SWABI, Pakistan (Reuters) - Three police officers stand daily guard at the tomb of Pakistani student Mashal Khan to prevent religious hardliners from fulfilling threats to blow up the grave of the 23-year-old beaten to death over rumours he blasphemed against Islam.
His grieving family, now also under police protection, say they have little hope the shocking campus killing will prompt a re-examination of blasphemy laws that carry a death penalty, or action against the mob justice that often erupts in such cases.
On Friday, there was more evidence the opposite is happening.
A new political party that has made punishing blasphemers its main rallying cry won a surprisingly strong 7.6 percent of the vote in a by-election in Peshawar, 60 km (36 miles) from where Mashal Khan was killed six months ago.
“Death to blasphemers! Death to blasphemers!” was a common chant of supporters of the Tehrik-e-Labaik Pakistan party at its campaign rallies in the conservative northwestern city.
The party’s relatively strong showing - and a separate outcry over a proposed change to an election law that outraged the religious right - has elevated blasphemy into a potent political issue in the run-up to a general election in 2018.
While Tehrik-e-Labaik (Movement of the Prophet’s Followers) is unlikely to break out of single digits in coming votes, its rapid rise, along with another ultra-religious party, could create an additional challenge for the ruling Pakistani Muslim League-Nawaz (PML-N).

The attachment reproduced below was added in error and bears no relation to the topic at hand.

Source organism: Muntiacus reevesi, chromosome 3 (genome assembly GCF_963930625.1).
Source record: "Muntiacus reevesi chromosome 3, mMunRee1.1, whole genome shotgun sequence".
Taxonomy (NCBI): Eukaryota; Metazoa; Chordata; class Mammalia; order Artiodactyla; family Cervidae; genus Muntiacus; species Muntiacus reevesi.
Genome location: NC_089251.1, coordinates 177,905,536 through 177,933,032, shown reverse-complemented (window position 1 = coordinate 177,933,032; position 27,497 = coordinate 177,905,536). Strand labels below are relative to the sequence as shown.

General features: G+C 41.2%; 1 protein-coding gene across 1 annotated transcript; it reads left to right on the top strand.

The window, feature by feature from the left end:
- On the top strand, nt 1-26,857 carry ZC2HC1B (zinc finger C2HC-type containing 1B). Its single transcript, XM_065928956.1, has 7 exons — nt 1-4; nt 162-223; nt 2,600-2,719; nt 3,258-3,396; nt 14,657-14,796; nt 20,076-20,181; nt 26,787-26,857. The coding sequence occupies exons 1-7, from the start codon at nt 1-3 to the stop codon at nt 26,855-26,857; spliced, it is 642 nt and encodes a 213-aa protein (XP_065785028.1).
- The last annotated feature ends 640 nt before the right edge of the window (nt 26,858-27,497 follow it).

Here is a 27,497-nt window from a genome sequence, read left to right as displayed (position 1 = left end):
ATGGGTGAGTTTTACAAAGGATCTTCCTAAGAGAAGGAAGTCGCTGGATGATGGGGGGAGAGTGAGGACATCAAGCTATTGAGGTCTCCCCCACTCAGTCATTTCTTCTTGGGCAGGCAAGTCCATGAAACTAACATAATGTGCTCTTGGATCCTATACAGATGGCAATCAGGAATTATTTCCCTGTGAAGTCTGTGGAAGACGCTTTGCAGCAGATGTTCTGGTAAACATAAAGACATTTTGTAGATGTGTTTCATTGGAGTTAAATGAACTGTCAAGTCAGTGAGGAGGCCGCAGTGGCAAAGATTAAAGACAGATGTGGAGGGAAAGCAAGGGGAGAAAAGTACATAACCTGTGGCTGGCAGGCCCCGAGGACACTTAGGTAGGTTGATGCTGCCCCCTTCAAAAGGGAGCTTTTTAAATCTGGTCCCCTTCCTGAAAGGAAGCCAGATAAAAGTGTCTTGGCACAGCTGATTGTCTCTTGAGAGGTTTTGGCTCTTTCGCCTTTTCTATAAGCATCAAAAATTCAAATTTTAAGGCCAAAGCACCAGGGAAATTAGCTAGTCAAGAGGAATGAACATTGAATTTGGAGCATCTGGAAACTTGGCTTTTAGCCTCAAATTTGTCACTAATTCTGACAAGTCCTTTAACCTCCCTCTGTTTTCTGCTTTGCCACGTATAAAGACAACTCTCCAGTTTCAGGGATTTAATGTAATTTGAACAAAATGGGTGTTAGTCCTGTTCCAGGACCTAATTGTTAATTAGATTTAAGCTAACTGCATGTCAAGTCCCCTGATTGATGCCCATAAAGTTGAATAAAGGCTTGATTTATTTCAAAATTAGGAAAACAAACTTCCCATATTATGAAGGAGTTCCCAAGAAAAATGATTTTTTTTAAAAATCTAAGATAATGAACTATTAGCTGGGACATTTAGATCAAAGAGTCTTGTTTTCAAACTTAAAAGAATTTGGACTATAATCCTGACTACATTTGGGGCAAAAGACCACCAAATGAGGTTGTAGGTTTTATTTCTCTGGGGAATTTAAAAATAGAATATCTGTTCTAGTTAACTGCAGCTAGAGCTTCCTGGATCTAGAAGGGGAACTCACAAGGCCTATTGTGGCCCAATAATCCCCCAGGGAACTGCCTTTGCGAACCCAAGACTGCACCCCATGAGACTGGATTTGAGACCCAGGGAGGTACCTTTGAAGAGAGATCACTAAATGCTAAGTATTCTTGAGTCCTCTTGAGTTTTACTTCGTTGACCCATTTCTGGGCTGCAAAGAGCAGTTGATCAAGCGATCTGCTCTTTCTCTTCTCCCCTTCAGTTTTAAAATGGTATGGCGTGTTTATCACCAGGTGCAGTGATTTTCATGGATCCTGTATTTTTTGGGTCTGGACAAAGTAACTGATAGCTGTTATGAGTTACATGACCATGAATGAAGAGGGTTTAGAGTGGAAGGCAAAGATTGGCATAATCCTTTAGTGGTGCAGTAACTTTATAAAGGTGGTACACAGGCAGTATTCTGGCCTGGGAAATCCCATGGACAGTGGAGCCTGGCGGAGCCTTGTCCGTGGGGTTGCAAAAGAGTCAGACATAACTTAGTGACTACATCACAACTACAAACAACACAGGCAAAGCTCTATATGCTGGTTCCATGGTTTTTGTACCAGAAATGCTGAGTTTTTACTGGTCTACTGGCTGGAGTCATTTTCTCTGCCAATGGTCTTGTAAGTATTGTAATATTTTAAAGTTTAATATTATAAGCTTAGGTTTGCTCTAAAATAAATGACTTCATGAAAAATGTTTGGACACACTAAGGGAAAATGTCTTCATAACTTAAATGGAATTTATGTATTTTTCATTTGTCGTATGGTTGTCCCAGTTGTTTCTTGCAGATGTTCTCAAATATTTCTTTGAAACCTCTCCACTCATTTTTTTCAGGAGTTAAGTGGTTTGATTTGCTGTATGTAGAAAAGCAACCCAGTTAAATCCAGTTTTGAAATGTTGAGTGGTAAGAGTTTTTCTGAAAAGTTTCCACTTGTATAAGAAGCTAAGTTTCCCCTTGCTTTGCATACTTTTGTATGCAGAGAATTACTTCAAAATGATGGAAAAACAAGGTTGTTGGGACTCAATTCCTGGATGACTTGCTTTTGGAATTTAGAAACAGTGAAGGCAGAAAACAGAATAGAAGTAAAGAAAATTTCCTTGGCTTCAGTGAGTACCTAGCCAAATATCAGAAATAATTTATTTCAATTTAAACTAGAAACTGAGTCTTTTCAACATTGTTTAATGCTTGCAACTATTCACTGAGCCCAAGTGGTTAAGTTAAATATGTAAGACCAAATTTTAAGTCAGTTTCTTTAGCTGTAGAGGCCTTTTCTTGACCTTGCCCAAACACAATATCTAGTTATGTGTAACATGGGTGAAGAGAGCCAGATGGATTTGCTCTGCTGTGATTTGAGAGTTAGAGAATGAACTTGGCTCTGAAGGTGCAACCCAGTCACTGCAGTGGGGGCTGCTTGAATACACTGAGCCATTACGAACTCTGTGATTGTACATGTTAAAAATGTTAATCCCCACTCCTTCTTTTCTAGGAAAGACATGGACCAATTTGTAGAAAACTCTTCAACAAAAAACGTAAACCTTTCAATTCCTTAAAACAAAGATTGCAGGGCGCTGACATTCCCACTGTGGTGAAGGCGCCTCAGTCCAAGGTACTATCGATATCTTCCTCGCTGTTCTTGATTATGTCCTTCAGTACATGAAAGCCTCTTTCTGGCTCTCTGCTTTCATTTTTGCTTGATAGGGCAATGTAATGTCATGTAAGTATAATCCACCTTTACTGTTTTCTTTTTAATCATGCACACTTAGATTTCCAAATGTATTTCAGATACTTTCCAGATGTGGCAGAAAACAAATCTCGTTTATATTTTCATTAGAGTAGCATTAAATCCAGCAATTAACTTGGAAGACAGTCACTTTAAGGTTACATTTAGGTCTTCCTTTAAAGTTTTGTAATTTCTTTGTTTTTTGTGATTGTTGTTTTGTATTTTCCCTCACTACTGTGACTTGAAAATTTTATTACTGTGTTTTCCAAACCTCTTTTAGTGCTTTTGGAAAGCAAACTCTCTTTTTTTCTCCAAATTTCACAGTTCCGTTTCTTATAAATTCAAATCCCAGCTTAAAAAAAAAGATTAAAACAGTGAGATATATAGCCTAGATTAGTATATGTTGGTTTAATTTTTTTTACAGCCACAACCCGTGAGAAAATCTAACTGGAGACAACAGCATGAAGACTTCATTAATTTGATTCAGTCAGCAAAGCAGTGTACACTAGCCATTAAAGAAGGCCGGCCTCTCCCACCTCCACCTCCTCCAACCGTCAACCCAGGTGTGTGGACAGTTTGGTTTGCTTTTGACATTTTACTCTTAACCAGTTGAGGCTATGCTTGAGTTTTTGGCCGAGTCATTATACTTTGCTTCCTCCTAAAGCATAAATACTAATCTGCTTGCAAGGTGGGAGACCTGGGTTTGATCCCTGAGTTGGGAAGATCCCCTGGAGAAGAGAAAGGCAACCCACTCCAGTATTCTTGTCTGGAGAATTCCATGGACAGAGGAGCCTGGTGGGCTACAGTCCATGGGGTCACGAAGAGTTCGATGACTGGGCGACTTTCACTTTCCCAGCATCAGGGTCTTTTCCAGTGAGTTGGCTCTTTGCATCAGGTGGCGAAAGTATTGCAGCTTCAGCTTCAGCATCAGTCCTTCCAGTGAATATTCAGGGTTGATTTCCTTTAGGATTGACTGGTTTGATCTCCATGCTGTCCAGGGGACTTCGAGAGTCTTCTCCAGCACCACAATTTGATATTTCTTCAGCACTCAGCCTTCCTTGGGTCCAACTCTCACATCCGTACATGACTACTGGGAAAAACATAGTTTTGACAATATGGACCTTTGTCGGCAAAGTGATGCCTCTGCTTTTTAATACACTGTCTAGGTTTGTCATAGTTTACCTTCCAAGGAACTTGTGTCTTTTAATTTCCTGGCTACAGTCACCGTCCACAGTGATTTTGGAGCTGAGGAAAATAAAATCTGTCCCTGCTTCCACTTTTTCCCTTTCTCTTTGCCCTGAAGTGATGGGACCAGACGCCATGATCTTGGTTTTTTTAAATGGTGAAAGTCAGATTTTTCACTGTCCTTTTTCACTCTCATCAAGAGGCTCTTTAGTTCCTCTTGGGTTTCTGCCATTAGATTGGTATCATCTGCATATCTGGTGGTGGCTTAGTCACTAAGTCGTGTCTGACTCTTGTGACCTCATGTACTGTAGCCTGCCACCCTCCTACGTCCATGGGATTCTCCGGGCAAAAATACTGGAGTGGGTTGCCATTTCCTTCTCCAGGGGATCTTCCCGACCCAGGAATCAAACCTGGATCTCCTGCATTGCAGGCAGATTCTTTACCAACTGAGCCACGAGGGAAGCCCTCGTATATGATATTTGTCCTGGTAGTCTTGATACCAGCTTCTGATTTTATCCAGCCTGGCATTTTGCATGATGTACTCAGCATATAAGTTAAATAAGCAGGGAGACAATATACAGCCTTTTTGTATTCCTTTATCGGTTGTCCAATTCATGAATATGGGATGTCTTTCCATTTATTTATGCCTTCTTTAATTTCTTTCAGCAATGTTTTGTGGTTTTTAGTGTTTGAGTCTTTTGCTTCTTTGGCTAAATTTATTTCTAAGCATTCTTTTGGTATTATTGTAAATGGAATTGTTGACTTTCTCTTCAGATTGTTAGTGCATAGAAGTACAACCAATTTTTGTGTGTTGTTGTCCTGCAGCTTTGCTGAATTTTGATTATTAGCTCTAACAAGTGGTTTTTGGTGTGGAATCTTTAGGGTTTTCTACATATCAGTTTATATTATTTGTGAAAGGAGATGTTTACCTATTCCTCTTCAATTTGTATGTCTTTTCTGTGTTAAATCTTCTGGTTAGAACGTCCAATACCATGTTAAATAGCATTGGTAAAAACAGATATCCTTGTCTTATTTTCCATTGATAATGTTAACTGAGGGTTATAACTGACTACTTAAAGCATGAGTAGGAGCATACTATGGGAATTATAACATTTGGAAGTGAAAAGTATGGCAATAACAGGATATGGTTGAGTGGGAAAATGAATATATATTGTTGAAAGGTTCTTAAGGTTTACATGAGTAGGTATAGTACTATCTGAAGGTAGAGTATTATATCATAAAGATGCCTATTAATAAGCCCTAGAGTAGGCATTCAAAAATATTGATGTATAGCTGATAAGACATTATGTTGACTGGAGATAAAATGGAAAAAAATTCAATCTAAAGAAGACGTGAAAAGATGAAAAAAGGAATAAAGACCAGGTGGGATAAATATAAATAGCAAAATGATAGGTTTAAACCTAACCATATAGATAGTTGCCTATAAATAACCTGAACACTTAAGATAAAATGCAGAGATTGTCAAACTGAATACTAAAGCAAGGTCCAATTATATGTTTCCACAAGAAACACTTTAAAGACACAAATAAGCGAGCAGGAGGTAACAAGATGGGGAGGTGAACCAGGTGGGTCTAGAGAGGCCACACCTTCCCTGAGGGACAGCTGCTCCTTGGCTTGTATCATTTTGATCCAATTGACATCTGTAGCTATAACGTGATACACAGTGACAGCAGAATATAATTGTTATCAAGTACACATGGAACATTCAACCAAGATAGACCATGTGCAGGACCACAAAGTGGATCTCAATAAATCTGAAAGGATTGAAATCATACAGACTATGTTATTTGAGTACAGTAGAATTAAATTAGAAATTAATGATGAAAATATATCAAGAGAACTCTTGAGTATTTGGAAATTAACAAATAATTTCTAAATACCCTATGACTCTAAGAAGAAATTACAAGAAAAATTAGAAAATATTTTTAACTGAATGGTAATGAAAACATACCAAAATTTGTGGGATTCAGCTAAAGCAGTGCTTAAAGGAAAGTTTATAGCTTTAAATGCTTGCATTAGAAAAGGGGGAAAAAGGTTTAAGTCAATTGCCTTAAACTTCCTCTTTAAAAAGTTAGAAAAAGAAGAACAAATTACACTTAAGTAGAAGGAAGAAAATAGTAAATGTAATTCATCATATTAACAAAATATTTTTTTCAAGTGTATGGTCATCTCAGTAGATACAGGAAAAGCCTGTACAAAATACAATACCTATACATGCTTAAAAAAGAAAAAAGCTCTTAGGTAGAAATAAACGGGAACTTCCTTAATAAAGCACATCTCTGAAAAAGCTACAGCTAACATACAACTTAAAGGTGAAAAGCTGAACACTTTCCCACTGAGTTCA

The PML-N party’s leader, Nawaz Sharif, was ousted as prime minister in July by the Supreme Court, and opposition leader Imran Khan - who spearheaded the legal case that removed him over unreported income - is seeking to press the advantage.
In this week’s Peshawar by-election, former cricket star Imran’s Pakistan Tehreek-e-Insaf (PTI) party swept to a comfortable victory to retain the parliamentary seat, winning 34.8 percent of the vote.
Sharif’s PML-N had 18.9 percent, narrowly coming in third to the regionally strong Awami National Party that won just 40 more votes.
But the gains by the Labaik party - formed just last year - have grabbed attention.
Labaik draws most of its support from the Barelvi branch of Sunni Islam, the largest sect in Pakistan that is traditionally considered moderate. Though the party does not publicly talk about its funding, the Barelvis have a network of mosques and madrassa religious schools that collect donations.
The party emerged out of a protest movement against the state’s execution of Mumtaz Qadri, a bodyguard of the governor of Punjab province who gunned down his boss in 2011 over his call to reform Pakistan’s blasphemy laws, among the world’s harshest, to prevent abuses.
Qadri is considered a hero by the party, and its candidate in Peshawar, Muhammad Shafiq Ameeni, was equally supportive of Mashal Khan’s killers, although the student’s death was not a main feature at campaign rallies.
“It was state’s responsibility to punish a blasphemer, no two opinions, but when state doesn’t do its job and someone does kill, he shouldn’t be punished as a murderer,” Amini said, referring to the 57 people who face trial over Mashal Khan’s death.